Be a Traveller Instead of a Tourist

Look, depending on your definition of what a tourist is and also just because that’s what you prefer to be known as, there’s absolutely nothing wrong with being a tourist, but the reason why I think it better to identify as a traveller rather than a tourist is simply that travellers tend to get a whole lot more value out of their travels than the typical “tourist.”

Again, it’s ultimately just a matter of interpretation and also what you personally value out of your travels, but for the purposes of the message I’m trying to convey here, we need to discuss the differences between what being a tourist is in comparison to being a traveller.

Traveller vs. Tourist

You can spot a tourist from miles away, whereas a traveller is perhaps only given away as not being of the locale they’re visiting because of something like their physical appearance, otherwise you wouldn’t be able to tell the difference between a traveller and a local by just looking at something like their mannerisms, how they interact with other people and how they interact with the environment they’re in actual fact exploring as a visitor. That is the first difference that tells a tourist apart from a traveller. The tourist would perhaps stop to take photos of themselves to make sure they “capture the moment” in a way that clearly shows that they “were there,“ and there’s nothing wrong with that at all. However, the approach of a traveller in this regard ensures the traveller gets a lot more value out of it.

The traveller in this regard would perhaps spend a lot longer at a specific destination, so they’d then pace themselves by way of “memory-capturing” moments such as stopping to take photos. Additionally, a traveller would also take a lot more photos with other people at their destination, like the locals and they’d also take a lot of pictures which aren’t exclusively focussed on them as the main subject. Again, it all goes back to your experience of your destination if you’re a traveller, as opposed to the destination’s experience of you as a tourist, so to say.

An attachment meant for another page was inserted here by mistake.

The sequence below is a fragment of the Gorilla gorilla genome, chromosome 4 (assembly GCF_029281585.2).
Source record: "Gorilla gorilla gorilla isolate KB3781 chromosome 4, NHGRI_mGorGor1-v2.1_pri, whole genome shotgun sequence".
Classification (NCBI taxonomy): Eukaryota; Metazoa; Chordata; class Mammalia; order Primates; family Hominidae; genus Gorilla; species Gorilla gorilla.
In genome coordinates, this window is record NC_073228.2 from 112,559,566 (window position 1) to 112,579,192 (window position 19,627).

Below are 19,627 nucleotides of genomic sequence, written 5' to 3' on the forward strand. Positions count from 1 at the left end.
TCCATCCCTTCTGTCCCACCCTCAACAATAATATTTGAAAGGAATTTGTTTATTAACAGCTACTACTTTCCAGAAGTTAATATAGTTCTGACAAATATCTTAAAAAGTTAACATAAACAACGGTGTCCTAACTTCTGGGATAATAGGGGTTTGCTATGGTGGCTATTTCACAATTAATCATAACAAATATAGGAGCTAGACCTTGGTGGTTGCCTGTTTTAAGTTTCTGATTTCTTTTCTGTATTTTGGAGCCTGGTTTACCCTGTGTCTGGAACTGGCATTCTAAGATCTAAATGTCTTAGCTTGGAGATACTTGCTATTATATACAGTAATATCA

This way of thinking opens up an entire world of benefits to enjoy in your approach to travelling as a traveller, over visiting as a “tourist.” For the traveller it’s more about the journey than the destination, so a traveller might use public transport to experience how the locals live out their lives, while a tourist will go straight from the airport with a private taxi perhaps and seldom venture away from their hotel.

One such benefit a traveller would then enjoy over a tourist in this regard would be that of learning how they can spend less while enjoying more value, such as perhaps comparing bus pass prices so that they don’t have to pay the full price charged for every single trip they take, perhaps rather buying longer-term tickets which then naturally work out a lot cheaper per trip.

This is just one of many examples of how being a traveller affords one more value over being a tourist, but ultimately it’s about the depth of the experience you have.

Krissy Georgiadis

Written by Krissy Georgiadis

Law graduate and wanderlust sufferer. I like rum and beaches.